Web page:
Considering her fiercely religious, teetotal upbringing, it’s a wonder Jeanette Winterson likes wine at all, says ROSI HANSON. In fact, the novelist is positively evangelical about old vintages
Drink was the devil’s work when Jeanette Winterson was a child. Born in Manchester in 1959, she was adopted and brought up in a teetotal, working-class family in Accrington. Her mother, a zealous member of the Christian Pentecostal church, groomed her only child to become a missionary. Bible study, church-going, writing and preaching sermons took up most of her childhood. There was not much to suggest a future passion for wine.
Her first, semi-autobiographical, novel, Oranges Are Not the Only Fruit, was published in 1985. Startlingly brilliant, it won the Whitbread Prize for best first novel. The award-winning television adaptation brought the story to a wider public. Now her books are translated into 16 languages, and Winterson is a literary superstar.
As famously described in Oranges, at the age of 15 she fell in love with another girl. The ensuing uproar led to her leaving home. Bizarre jobs – ice-cream van driver and funeral parlour make-up artist were two of them – were grist to the future writer’s mill. Instead of going to missionary school, she got into Oxford to read English.
She ran the bar at St Catherine’s to earn her living. Wine first impinged on her here. ‘You have to drink it to learn about it,’ a friend told her.
After Oxford she lodged with the same friend, by now a stockbroker with a good cellar of claret. Her mentor set out to teach her how to choose good wine that is inexpensive and how to drink expensive wine that is good. He showed her how to read restaurant wine lists and told her to learn about the vintages: the good, the bad and
the exceptions. On publication of her first book he gave her a bottle of Château Latour 1985.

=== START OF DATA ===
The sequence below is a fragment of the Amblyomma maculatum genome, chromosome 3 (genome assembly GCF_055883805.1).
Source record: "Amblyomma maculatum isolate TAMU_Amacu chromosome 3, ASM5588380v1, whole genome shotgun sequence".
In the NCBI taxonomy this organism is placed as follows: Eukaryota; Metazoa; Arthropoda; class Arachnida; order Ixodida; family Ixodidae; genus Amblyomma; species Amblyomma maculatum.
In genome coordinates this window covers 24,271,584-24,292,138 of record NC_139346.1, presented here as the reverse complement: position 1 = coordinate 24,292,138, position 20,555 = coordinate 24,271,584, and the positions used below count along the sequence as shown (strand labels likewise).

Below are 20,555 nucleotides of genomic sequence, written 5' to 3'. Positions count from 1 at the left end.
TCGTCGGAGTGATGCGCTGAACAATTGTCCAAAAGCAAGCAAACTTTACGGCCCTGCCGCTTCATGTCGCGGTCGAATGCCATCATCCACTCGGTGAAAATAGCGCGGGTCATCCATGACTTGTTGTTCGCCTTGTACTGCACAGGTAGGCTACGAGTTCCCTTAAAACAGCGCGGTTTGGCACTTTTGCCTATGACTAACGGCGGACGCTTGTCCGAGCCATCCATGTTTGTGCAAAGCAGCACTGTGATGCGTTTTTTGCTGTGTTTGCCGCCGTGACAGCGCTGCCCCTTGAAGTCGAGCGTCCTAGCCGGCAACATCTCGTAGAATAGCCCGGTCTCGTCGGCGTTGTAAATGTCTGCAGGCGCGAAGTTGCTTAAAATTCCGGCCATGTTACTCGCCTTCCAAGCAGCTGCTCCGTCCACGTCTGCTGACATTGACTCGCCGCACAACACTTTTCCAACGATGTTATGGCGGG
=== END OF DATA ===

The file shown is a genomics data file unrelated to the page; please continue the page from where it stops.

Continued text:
After her second novel, The Passion, she had money. She started buying Lynch-Bages, the 1982, 1985 and 1986 vintages. ‘Buy something you won’t even look at for 10 years,’ she suggests. She opened a Lynch-Bages 1985 last Christmas, and found it ‘fantastic, a great pleasure’. She had got lucky in a recession. ‘While others were tightening their belts, I was able to spend. I picked up a Chateau Léoville-Las-Cases 1985 and 1986 and a Château Talbot 1988 and 1989.
‘With wine, there’s a bit of homework to do, then you feel comfortable,’ she says, so she reads Michael Broadbent and others. She is still an evangelist; but now she preaches about the delights of fine wine to her friends, bowling them over with a Château Gruaud-Larose 1988, or a bottle of Taylor’s 1963.
It was seeing the film Babette’s Feast, in which a Clos de Vougeot plays a starring role, that turned her on to Burgundy. Intrigued, she bought a 1990. ‘It was like drinking liquid rubies!’ A crusty old Oxford don had told her that, ‘Burgundy is not a young person’s drink.’ Aged 45, she decided it was time to learn about it. ‘You fall in love with Burgundy in a completely different way – the adventure is so exciting.’
Recent purchases have included: Mercurey premier cru Clos du Roy
1999; Rully les Villeranges 2002; Savigny-lès-Beaune premier cru Aux Fourneaux 2001; Chandon de Briailles; Chassagne-Montrachet Rouge 2002 from Marc Morey; and Chorey-le-Beaune 2002, Maison Champy. She has some Beaujolais Villages, Chiroubles and Juliénas, mainly because she prefers drinking chilled reds to whites.
Veuve Clicquot – a good feminist wine, she thought – was her first love when it came to Champagne. And vintage Champagne is a passion.
‘I adore Champagne! I want it to be the last thing I taste before I die.’ Her preference now is for Krug. Currently drinking the 1996, she also likes Pol Roger from the same vintage. ‘I’m lucky because people know that I like old vintages and give me bottles.’ Recently a Pol Roger 1973 ‘smelt marvellous’, although a bit flat. It responded wonderfully when she added a little NV. She keeps her fridge stocked with halves of Pierre Vaudon NV from her local wine merchant, Haynes, Hanson & Clark, in Stow-on-the-Wold. ‘Much better than Prozac after a bad day,’ she assures me.
Winterson moved to Gloucestershire 10 years ago. Here she is at her happiest, growing vegetables, catching crayfish in the River Windrush which flows past her garden, and eating them with freshly picked salad and pink Champagne. In her cellar are the French wines that she loves. ‘My own brand of protectionism; the French are only over the road and they are in crisis. We should be buying their wines and supporting this market.’ This does not mean she is uncritical. ‘I can’t bear the fashion for these big blockbuster wines, like jam or sucking lemon sherbets. I would become teetotal if I could drink only that. With great wines, it’s the delicacy and subtlety that I love. And I love wine because it comes from the earth – you get to drink the soil. It’s a true miracle, alchemy.’
Jeanette Winterson is published by Vintage. Her latest book is Lighthousekeeping.
Written by Rosi Hanson